Colorado candidates could get a chance to fix campaign-finance oversights …
Author: Dan Njegomir - May 12, 2017 - Updated: June 6, 2017
… before getting slapped with stiff fines over innocent clerical errors in the periodic disclosures they must file with the state. That’s provided the governor OKs House Bill 1155 following its adoption earlier this week by the legislature.
Perhaps of even greater consequence, the legislation will make it less likely that Colorado’s strict campaign-finance rules will be gamed as they now are by political operatives who use the system to sling mud and take cheap shots at rival candidates and political groups. Which could translate to fewer of those glossy campaign mailers accusing candidates of “running a dark-money campaign” and “breaking the law” — when in fact a campaign volunteer who had logged a $75 donation simply forgot to include the contributor’s occupation.
At issue is an obscure aspect of state campaign-finance law that, according to a report earlier this year in the national magazine Reason, invites abuse. Critics say that’s in part because it relies for its enforcement on complaints filed by private citizens rather than investigations by state elections authorities. That opens the door to mischief. Politicians and their operatives looking to manipulate the system file pretextual actions over trivial clerical errors in the campaign disclosures of opposing candidates and other entities covered by the campaign law. Such complaints are often filed at the last possible moment; that runs up the meter on the fines — not to mention legal fees — that the targets must fork over. The law has no screening process for such complaints, Reason points out. And all complaints must be turned over, without review, to the Office of Administrative Courts to sort out.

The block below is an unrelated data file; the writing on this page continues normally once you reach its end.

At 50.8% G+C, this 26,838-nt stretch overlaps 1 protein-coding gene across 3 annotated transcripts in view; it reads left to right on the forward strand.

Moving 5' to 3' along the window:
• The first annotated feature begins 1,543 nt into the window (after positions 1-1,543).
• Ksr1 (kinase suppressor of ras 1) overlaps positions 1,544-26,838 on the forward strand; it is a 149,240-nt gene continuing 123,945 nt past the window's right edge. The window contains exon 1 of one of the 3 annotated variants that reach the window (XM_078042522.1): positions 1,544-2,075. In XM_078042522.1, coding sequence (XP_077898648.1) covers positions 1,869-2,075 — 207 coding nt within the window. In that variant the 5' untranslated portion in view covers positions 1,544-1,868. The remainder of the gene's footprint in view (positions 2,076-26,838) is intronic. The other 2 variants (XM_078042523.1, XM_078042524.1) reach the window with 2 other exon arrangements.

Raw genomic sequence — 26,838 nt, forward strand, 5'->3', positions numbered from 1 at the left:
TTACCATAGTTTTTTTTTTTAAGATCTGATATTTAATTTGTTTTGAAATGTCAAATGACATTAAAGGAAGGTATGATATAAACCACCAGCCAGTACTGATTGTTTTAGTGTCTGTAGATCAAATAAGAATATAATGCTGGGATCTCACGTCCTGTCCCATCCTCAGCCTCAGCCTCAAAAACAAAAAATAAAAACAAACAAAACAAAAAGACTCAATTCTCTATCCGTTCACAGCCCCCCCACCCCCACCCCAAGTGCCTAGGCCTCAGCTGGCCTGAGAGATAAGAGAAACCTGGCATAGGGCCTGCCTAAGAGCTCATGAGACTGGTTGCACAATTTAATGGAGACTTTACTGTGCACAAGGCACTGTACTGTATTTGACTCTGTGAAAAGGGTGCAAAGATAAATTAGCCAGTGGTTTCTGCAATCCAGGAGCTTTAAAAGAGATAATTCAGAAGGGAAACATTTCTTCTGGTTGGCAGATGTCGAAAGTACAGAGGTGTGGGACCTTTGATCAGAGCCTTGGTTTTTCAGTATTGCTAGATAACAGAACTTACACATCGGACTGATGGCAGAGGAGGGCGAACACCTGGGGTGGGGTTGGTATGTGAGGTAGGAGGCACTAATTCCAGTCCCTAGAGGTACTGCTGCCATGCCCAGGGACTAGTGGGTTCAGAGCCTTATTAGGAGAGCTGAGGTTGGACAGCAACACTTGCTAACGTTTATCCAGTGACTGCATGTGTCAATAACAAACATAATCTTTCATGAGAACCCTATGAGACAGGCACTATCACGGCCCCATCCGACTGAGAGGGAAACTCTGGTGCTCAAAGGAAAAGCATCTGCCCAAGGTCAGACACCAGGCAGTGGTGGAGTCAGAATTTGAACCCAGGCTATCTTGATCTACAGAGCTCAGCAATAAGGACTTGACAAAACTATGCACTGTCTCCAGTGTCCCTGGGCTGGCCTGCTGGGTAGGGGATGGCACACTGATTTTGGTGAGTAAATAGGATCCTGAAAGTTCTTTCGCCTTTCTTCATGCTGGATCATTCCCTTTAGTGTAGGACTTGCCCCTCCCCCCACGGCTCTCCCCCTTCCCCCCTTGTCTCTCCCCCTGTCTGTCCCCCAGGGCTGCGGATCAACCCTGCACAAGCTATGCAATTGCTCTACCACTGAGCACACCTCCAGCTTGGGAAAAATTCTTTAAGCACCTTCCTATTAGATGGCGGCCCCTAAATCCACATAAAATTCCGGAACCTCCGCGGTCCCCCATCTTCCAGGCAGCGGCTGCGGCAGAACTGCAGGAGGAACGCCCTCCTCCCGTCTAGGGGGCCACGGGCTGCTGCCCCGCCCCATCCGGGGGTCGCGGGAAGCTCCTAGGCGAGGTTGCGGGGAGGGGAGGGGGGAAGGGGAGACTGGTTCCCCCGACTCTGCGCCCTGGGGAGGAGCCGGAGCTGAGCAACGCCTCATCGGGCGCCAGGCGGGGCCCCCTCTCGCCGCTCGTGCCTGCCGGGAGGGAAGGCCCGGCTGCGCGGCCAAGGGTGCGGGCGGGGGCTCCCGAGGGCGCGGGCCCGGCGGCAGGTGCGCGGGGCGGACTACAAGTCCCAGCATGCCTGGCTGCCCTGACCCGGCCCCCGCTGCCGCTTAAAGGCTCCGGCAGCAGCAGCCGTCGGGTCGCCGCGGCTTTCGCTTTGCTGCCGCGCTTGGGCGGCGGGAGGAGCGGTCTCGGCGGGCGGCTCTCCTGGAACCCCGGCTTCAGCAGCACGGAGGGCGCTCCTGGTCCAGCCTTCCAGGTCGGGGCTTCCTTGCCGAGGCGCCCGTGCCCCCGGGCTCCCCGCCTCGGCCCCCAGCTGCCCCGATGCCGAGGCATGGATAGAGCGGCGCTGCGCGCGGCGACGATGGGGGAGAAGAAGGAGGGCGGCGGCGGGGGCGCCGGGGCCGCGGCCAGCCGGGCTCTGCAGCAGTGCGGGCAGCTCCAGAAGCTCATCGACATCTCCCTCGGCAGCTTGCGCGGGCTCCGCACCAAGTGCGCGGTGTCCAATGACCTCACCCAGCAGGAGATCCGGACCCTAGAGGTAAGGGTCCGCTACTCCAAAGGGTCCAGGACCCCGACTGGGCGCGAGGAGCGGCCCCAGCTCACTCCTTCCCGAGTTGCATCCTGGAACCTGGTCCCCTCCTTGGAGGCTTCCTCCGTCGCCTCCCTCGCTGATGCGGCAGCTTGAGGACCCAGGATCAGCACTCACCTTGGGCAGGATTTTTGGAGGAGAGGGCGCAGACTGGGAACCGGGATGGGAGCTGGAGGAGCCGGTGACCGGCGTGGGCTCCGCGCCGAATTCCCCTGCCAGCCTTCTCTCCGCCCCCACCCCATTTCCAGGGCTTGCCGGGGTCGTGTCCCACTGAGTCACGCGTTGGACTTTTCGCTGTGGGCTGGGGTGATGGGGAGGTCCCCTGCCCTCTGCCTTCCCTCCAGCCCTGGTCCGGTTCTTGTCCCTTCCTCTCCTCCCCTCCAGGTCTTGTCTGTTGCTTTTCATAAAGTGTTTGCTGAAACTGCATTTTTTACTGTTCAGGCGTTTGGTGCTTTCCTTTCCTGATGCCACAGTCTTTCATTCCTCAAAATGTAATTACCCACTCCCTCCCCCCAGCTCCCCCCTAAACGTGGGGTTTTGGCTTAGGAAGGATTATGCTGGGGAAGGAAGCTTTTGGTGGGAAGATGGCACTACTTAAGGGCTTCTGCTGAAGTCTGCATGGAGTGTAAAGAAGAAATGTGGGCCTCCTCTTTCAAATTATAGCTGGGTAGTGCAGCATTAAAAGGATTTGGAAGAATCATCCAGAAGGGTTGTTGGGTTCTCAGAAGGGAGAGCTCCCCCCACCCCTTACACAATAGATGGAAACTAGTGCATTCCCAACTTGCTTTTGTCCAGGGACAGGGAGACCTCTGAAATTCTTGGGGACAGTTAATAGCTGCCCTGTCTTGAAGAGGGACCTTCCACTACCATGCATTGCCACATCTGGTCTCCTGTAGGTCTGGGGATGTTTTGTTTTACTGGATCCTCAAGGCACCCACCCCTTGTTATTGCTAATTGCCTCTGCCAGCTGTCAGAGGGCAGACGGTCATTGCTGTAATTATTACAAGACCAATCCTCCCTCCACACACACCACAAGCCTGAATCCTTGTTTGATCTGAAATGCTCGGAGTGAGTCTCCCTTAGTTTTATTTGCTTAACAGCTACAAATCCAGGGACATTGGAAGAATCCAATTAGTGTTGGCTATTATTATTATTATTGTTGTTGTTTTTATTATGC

HB 1155 would reform the system to give candidates and other political entities a 15-day grace period to correct any error after being notified of a complaint. No penalty would be assessed so long as it is demonstrated to the satisfaction of an administrative law judge that a good-faith effort had been made to comply with disclosure requirements in the first place or that substantial compliance had occurred.
The change promises to eliminate a lot of the incentive for all those political attacks you see masquerading as campaign complaints. Supporters of the bill, including the Secretary of State’s Office, which testified in support, say it also provides greater incentive for candidate compliance because those who made honest, minor mistakes will be given a chance to fix them without penalty.
The bill’s sponsors, Rep. Dan Thurlow of Grand Junction in the House and Sen. Bob Gardner of Colorado Springs in the Senate, are both Republicans, but the measure picked up broad, bipartisan support en route to passing both chambers. When the bill was heard in committee, lawmakers in both parties weighed in with their own anecdotes of their campaigns getting tripped up over innocent, technical infractions of campaign rules. Indeed, even the sponsors themselves had been targets of complaints filed by political adversaries over just such inconsequential errors.
HB 1155’s premise seems to be that sometimes even watershed reforms, like Colorado’s campaign-finance law adopted by voters in 2002, could use a little reform themselves. Lawmakers on both sides of the aisle agreed.